Introduction to Materials Science, Chapter 10, Phase Transformations in Metals
University of Virginia, Dept. of Materials Science and Engineering
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Introduction to Materials Science, Chapter 10, Phase Transformations in Metals
Mechanical Behavior of Fe-C Alloys (I)
Cementite is harder and more brittle than ferrite increasing cementite fraction makes harder, less ductile
material.
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Introduction to Materials Science, Chapter 10, Phase Transformations in Metals
Mechanical Behavior of Fe-C Alloys (II)
Strength and hardness inversely related to the size
of microstructures (fine structures have more
phase boundaries inhibiting dislocation motion).
Bainite, pearlite, spheroidite
Considering microstructure we can predict that
 Spheroidite is softest
 Fine pearlite harder + stronger than coarse pearlite
 Bainite is harder and stronger than pearlite
Martensite
Of the various microstructures in steel alloys
 Martensite is the hardest, strongest BUT most brittle
Strength of martensite not related to microstructure;
related to the interstitial C atoms hindering dislocation
motion (solid solution hardening, Chap. 7) and to
the small number of slip systems.
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Introduction to Materials Science, Chapter 10, Phase Transformations in Metals
Mechanical Behavior of Fe-C Alloys (III)
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Introduction to Materials Science, Chapter 10, Phase Transformations in Metals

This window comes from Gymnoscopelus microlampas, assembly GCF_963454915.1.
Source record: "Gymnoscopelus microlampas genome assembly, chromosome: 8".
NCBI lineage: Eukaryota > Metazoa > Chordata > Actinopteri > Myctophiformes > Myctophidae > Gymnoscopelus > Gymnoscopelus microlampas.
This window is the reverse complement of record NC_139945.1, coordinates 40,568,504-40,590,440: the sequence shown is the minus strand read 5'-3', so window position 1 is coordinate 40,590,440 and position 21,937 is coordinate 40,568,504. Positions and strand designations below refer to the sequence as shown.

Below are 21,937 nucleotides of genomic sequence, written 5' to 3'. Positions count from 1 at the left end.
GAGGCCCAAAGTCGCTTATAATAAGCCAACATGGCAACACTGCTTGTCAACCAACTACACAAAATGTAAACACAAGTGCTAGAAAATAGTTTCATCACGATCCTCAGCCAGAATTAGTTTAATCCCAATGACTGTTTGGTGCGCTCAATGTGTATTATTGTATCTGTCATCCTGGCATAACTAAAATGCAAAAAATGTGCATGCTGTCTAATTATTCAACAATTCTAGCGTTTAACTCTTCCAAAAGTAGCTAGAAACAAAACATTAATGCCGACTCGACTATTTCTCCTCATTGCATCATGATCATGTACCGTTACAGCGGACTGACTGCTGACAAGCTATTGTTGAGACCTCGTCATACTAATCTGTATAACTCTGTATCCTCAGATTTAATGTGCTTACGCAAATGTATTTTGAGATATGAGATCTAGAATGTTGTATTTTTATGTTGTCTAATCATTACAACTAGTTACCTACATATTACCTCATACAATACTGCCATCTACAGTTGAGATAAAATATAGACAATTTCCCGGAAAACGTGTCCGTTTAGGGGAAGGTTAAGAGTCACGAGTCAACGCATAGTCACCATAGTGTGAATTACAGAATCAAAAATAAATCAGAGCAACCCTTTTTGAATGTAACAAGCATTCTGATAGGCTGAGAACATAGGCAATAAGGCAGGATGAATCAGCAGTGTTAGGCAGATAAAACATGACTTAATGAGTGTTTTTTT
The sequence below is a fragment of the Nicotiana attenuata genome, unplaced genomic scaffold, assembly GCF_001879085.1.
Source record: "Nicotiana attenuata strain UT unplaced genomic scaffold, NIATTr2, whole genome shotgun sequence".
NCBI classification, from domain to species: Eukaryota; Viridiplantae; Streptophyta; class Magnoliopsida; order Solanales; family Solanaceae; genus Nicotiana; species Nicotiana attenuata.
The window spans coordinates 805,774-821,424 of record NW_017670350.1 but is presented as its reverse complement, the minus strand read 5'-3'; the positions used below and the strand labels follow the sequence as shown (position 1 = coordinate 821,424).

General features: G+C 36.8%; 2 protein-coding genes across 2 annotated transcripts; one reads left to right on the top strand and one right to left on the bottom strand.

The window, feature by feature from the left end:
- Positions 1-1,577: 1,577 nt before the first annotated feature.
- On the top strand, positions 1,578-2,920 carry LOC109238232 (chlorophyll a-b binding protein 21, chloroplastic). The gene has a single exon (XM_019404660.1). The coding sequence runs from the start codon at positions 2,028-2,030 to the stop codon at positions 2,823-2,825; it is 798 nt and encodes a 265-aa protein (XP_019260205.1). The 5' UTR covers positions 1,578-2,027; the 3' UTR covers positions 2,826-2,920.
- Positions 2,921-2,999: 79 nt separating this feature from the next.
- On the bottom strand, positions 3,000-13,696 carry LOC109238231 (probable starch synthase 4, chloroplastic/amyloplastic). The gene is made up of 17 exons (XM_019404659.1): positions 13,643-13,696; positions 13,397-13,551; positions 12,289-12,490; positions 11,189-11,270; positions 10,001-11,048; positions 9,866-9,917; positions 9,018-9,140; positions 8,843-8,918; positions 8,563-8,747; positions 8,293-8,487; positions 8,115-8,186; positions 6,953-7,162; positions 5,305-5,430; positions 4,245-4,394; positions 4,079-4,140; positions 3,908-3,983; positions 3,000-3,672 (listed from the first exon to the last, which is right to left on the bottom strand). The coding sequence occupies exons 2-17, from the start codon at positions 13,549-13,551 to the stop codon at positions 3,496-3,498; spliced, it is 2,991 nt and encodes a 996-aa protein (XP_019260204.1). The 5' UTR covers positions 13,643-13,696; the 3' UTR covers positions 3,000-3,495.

Tempered Martensite (I)
Martensite is so brittle it needs to be modified for
practical applications. Done by heating to 250-650
oC for some time: (tempering)

tempered martensite, extremely fine-grained, well
dispersed cementite grains in a ferrite matrix.
 Tempered martensite is more ductile
 Mechanical properties depend upon
cementite particle size: fewer, larger
particles means less boundary area and
softer, more ductile material - eventual
limit is spheroidite.
 Particle size increases with higher
tempering temperature and/or longer
time (more C diffusion).
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Introduction to Materials Science, Chapter 10, Phase Transformations in Metals
Tempered Martensite (II)
Higher temperature &
time: spheroidite (soft)
Electron micrograph of tempered martensite
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Introduction to Materials Science, Chapter 10, Phase Transformations in Metals
Summary of austenite transformations
Austenite
Slow
cooling
Rapid
quench
Moderate
cooling
Pearlite ( + Fe3C) +
a proeutectoid phase
Bainite
( + Fe3C)
Martensite
(BCT phase)
Reheat
Tempered martensite
( + Fe3C)
Solid lines are diffusional transformations, dashed
is diffusionless martensitic transformation
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Introduction to Materials Science, Chapter 10, Phase Transformations in Metals
Summary
Make sure you understand language and concepts:
 Athermal transformation
 Bainite
 Coarse pearlite
 Fine pearlite
 Isothermal transformation diagram
 Kinetics
 Martensite
 Nucleation
 Phase transformation
 Spheroidite
 Supercooling
 Superheating
 Tempered martensite
 Thermally activated transformation
 Transformation rate
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Introduction to Materials Science, Chapter 10, Phase Transformations in Metals
Reading for next class:
Chapter 11: Thermal Processing of Metal Alloys
 Process Annealing, Stress Relief
 Heat Treatment of Steels
 Precipitation Hardening